My biggest problems are two parts I find offensive or irresponsible, respectively.  The first is the interview with the family who lost a daughter in an accident and then started getting emails of her decapitated body in emails with truly horrible statements about her. That situation is bad enough but Herzog lets the interview include a clip of the mother going all "the Internet is real the Antichrist" and it makes her look foolish and not like the grieving parent she is. I also don't see how they can blame the Internet for what happened... it didn't cause the crash and even the emails are not something new... people would sent horrifying photos and letters to people in the mail before it could be electronically. People have always been inhumane to each others in ways that are hard to understand. I find her being used in a way that is unfeeling and unnecessary.  The second is the group who live in an area where the placement of radio telescopes forbids electronic devices, and all wifi signals. Some are there for work but he concentrates on a few that talks about their sensitivity to wifi... it's not a real thing. Humans have no ways to sense that sort of low level radiation and they HAVE been tested to see if there is an affect they can somehow sense something somehow and they never have, not even once. I think it's pretty obvious these people are suffering but giving them a made up answer just prevents them from finding a real one. That is harmful to them and it continues one of the most basic misconceptions about how these things work and encourages being willfully ignorant of real world physics.

So with a heavy heart, I have to put this Herzog film as one of his few disappointments for me.

Saturday, March 9, 2019

The Witch 2015 directed by Robert Eggers


SPOILERS

An overly devout family, in 1630s New England is too extreme, even for their Puriton town, and are banished to the woods where they build a small farm and live as they see fit. One day youngest child, a baby, suddenly disappears and it is revealed pretty much right away that it is killed and ground up for use by a witch in the woods. This sets in motion a series of accusations, spiritual doubts and strange occult events that end in violence and destruction for all but one member of the clan. 

Made for only 4 million dollars, this movie proves that budget is not everything when it comes to making a great film. Horror movies in general are masters of small budgets but this takes it to another level. The performances are dead on, the cinematography is amazing and the shots are lit entirely with natural light and candlelight. It is slow moving but never dull and relies on creeping you out and disturbing ideas over gore and jump scares. It uses the language of the era it takes place in, which, to be fair, might be hard to understand for many people, and it also goes DEEP into actual witch lore from that period. That was a detail I personally appreciated as someone who finds actual folklore much more fascinating than the water downed versions of tales we have to suffer through at Halloween every year. The use of animals in this film is pretty horrifying. I never though a bunny rabbit woudl be the stuff nightmares by simply looking into the camera.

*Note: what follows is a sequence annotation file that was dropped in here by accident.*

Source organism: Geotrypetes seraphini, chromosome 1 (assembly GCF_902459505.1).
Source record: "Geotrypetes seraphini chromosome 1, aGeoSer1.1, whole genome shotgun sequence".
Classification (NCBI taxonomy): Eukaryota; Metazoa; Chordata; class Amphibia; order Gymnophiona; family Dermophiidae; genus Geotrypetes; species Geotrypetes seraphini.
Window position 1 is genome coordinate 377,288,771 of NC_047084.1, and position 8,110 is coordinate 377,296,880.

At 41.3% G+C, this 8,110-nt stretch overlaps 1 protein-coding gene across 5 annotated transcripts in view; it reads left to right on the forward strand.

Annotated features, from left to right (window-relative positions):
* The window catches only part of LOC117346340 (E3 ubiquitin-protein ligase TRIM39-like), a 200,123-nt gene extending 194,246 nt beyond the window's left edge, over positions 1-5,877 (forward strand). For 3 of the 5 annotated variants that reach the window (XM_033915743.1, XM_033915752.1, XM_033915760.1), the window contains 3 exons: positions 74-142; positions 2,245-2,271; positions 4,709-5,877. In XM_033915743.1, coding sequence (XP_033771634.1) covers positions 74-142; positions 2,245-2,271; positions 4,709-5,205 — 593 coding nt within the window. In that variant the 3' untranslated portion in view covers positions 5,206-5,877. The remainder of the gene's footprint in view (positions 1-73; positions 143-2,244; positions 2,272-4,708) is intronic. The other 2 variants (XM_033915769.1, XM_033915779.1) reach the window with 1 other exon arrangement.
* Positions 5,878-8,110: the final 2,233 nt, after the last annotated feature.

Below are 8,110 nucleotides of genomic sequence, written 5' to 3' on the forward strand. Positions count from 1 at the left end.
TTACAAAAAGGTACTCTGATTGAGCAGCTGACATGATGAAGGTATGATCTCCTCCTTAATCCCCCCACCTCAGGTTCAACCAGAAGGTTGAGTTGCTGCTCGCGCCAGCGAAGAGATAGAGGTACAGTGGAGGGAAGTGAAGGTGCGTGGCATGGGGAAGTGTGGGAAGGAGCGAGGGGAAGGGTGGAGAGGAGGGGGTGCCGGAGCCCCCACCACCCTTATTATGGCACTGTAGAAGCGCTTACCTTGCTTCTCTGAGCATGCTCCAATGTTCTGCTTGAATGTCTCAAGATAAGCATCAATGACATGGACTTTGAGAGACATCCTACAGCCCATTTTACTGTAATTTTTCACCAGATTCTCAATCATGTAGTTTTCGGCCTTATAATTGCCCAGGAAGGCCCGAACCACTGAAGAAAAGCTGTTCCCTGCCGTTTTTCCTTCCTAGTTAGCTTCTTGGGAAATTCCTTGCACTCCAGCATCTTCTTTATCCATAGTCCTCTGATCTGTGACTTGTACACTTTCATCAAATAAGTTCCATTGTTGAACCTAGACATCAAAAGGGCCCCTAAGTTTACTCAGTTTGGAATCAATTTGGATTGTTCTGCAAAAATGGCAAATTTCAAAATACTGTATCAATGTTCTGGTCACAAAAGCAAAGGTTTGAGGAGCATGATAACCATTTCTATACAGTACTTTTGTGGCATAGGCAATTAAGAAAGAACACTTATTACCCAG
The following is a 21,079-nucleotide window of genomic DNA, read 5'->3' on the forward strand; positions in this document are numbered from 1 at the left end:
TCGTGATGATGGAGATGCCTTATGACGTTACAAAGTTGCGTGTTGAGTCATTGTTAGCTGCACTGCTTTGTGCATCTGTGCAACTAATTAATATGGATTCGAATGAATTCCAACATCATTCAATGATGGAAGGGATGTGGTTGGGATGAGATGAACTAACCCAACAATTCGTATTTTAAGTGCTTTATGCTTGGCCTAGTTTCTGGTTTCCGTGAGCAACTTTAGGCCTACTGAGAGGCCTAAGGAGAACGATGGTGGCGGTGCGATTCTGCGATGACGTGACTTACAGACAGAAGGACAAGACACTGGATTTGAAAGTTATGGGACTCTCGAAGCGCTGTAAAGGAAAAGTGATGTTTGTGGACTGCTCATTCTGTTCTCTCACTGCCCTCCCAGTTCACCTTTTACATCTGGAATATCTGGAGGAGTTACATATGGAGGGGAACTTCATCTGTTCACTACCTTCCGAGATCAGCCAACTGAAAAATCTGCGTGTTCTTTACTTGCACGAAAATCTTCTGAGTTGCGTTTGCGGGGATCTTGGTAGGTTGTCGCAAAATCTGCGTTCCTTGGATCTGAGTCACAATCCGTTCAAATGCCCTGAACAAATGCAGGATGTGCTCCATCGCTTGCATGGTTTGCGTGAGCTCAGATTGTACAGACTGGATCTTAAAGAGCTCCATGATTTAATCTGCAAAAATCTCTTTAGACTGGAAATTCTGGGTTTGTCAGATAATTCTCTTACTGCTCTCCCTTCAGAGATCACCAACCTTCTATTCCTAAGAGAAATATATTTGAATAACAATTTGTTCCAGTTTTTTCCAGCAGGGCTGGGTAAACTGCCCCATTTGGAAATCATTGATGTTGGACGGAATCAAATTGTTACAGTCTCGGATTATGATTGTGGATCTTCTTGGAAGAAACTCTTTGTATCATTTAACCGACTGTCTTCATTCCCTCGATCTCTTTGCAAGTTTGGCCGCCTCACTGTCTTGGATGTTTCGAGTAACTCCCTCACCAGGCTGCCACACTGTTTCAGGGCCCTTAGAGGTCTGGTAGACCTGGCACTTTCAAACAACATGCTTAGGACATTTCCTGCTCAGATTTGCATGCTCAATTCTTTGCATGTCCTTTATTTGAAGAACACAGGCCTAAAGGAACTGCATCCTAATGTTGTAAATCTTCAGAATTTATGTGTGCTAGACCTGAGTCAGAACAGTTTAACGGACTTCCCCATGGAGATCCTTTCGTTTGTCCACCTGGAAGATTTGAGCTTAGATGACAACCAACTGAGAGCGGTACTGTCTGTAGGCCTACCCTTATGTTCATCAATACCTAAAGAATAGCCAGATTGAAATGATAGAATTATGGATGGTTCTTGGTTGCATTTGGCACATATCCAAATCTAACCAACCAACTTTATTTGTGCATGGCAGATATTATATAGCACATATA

While the fact of witches existing or not is never a question in the film, who they are is left mysterious and also why they are attacking the family is up for debate. My take was it was the father's pride that got them banished and starving that attracted evil and doomed his own family. The lead character, Thomasin, played by Anya Taylor-Joy is the soul survivor - but only because she surrenders to Satan in a scene that is too wonderfully disturbing, subtle and visual to describe here. 

Do you want to live deliciously? See this movie. 

Thursday, February 28, 2019

Isle of Dogs 2018 directed by Wes Anderson


Wes Anderson's animated film is more than a little odd. It is also more than a little amusing, intriguing and daring in its presentation.  It is visually stunning as one might expect from any of his films at this point but it also takes some risks by having some of the dialog in Japanese and remain untranslated, letting non-speakers having the figure out what is going on visually.  While some people seemed to think this was "cultural appropriation" a term with no specific meaning anyone can seem to define these days, I would argue it might be the opposite as it puts the target audience (English speakers) in the position of the foreigner having to parse out what is being in said in a place they do not understand the language.

The story is simple enough. A mean dictator type mayor is holding on to power by making dogs the enemy of the people, sending them to a trash island and demonizing them at every turn. His young ward, however, has flown himself to the island to search for the dog who was charged with protecting him and much of the film is concerned with the search for the dog by the boy and the search for the boy by the government. Little plot details liekthe young girl who is trying to prove the dogs are not dangerous and in the process falls in love with the young boy and the lives of the dogs move the film along at a good pace and keep it lively. The animation is great and unique in its application. The voice actors are pretty good, including Yoko Ono! There are many twists and turns and revelations along the way.

One thing to note: this is not a children's film by any means. There is violence they might find a little shocking and the plot gets pretty dense in parts, not to mention people and dogs get killed and die, throughout.

So while not for everyone, I highly recommend at least giving this movie a try.